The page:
ChatGPT will replace some jobs, but traders say it’s not theirs

(Bloomberg) — Advanced AI systems threaten jobs primarily in the financial, legal and technology sectors, according to the latest MLIV Pulse study.

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What is even more striking in the results: more than two-thirds of the 292 respondents said they do not see their jobs as being at risk in the near term, even though they work predominantly in the financial sector.

Artificial intelligence, in one form or another, has been developed for decades. But in recent months, a surge of interest in so-called generative AI — most notably OpenAI products ChatGPT and DALL-E — has sparked widespread excitement among investors, who believe it could also bring huge financial rewards.

Participants in the MLIV Pulse poll were almost evenly divided on whether or not to invest in such technologies. There was a clear lack of professional use of any kind of artificial intelligence by most investors, with only 12% saying they had used it, and only 27%. saying what they planned. Over half of all respondents said they weren’t even considering using AI to help them invest.

This contrasts sharply with the recent rally seen in the advanced AI market, fueled in part by the publicity of ChatGPT and the $10 billion investment by Microsoft Corp. at OpenAI, its developer. Companies such as BuzzFeed Inc., Inc., SoundHound AI Inc. and Holdings Inc., are among the companies whose stocks have experienced massive volume surges along with dizzying swings in their stock prices.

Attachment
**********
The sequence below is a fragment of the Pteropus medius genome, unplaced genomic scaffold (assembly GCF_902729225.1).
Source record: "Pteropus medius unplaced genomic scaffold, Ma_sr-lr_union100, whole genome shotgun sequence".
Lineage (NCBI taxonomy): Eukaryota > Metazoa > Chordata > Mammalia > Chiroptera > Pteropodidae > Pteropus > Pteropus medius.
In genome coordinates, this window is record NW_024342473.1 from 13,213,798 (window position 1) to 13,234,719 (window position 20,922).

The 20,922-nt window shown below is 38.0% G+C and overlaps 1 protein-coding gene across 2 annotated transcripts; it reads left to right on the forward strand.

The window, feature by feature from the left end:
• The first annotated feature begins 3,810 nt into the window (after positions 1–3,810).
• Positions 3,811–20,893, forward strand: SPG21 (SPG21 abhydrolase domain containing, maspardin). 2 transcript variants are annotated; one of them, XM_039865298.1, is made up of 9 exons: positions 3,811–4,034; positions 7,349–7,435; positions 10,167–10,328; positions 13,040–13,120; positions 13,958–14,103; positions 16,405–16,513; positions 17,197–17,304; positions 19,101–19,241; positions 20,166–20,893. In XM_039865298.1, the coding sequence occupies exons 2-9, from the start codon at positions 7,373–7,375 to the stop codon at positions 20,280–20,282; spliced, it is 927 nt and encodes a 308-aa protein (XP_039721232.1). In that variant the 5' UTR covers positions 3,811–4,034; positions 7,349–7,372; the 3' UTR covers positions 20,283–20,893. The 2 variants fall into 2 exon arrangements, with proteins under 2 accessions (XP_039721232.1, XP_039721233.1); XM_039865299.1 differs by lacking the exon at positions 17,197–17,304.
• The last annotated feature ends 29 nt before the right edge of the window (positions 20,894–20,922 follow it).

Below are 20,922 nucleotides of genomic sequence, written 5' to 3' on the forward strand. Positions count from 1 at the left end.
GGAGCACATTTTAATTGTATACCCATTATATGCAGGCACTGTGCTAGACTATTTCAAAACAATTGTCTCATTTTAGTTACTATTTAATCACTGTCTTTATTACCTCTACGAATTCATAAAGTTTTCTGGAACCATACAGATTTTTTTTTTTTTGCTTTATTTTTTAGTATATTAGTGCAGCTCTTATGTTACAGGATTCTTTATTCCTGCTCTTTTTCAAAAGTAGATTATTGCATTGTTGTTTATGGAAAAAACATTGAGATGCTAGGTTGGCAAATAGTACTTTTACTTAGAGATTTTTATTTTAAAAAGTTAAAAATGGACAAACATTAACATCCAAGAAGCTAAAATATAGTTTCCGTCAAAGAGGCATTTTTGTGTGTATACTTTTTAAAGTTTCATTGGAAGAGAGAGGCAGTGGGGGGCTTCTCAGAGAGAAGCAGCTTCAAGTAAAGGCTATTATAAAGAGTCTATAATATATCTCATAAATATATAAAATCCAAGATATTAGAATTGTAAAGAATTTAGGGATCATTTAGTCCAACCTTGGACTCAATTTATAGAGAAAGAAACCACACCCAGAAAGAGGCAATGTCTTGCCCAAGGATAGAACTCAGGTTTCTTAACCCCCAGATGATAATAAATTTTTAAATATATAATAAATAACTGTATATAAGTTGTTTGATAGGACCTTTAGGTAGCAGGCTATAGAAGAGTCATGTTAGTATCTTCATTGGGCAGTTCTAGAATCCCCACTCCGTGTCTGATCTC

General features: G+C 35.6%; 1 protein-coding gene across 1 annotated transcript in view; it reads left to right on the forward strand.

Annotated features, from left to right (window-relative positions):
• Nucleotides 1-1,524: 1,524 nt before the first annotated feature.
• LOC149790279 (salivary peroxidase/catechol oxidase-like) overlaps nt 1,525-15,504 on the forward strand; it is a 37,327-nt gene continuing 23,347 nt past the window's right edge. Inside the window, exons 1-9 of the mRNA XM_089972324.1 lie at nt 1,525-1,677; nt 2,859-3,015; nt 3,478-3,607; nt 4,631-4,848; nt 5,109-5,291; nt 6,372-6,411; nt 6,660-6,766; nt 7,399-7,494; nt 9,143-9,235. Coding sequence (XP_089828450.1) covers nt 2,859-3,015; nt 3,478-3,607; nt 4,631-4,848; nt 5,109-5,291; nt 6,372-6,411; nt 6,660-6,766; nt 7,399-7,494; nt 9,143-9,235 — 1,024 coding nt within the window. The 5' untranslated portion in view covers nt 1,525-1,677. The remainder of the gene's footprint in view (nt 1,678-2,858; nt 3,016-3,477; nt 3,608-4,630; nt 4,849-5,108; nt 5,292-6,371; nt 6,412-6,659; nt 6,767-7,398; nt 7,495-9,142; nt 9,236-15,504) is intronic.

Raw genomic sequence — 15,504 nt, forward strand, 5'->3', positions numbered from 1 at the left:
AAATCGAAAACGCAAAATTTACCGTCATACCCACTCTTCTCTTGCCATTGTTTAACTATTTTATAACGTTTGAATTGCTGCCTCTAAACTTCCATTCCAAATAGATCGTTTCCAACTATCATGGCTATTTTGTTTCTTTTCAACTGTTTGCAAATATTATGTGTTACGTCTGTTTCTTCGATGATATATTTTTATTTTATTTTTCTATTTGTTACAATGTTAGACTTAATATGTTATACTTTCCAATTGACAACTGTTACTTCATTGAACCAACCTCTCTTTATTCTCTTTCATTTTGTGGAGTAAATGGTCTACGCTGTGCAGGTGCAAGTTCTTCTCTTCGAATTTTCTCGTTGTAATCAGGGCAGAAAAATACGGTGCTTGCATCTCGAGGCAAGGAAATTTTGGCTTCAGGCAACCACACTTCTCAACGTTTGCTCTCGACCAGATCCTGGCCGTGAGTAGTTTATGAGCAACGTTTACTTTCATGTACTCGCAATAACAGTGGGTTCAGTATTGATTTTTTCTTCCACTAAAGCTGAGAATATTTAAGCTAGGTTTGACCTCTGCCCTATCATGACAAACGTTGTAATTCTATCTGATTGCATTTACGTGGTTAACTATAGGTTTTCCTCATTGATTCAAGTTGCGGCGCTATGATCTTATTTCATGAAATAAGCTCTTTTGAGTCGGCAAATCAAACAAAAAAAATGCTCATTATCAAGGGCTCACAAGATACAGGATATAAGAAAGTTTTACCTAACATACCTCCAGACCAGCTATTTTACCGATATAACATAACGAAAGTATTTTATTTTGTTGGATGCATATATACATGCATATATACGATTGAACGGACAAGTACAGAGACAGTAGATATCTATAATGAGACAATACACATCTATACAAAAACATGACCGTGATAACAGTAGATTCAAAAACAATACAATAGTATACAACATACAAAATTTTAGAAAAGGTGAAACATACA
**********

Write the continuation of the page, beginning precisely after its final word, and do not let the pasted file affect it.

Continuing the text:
Read more: We asked ChatGPT to create the best ETF on the market. Here is the result

Businesses and investors are competing to become the hot names for technologies that can create rich media such as text and images from simple clues or human conversations on topics ranging from whether a cat wins a fight with an eagle to practical considerations about world events or school projects. Microsoft is up against companies like Alphabet Inc., Meta Platforms Inc. and Inc., aiming to bring the smartest AI tools to the greatest number of people.

However, the promise of tools like ChatGPT leaves some investors wishful thinking, with only 49% of respondents saying they plan to buy stocks using such generative AI tools. Overall, about 41% of all respondents said they intended to increase their stakes in tech stocks more broadly, while 38% said they would remain flat over the next six months.

Even before the current wave of interest in AI, the question of whether intelligent automation will create more opportunities than it will displace was of great interest to workers and businesses alike (not to mention the Pentagon and the UK government). In 2023, many of the companies that are cutting jobs on an unprecedented scale are also investing billions in their AI capabilities.

In January, Alphabet announced it was cutting 12,000 jobs worldwide, but at the same time, CEO Sundar Pichai highlighted AI as a key area of ​​investment. Similarly, Microsoft announced its $10 billion investment in OpenAI just days after saying it would lay off 10,000 employees. Neither company is unique in this regard.

“There are some very interesting AI wars coming up between tech companies,” University of Southampton computer science professor Wendy Hall told Bloomberg TV.

For more market analysis, see the MLIV blog.

–With assistance from Alicia Diaz.

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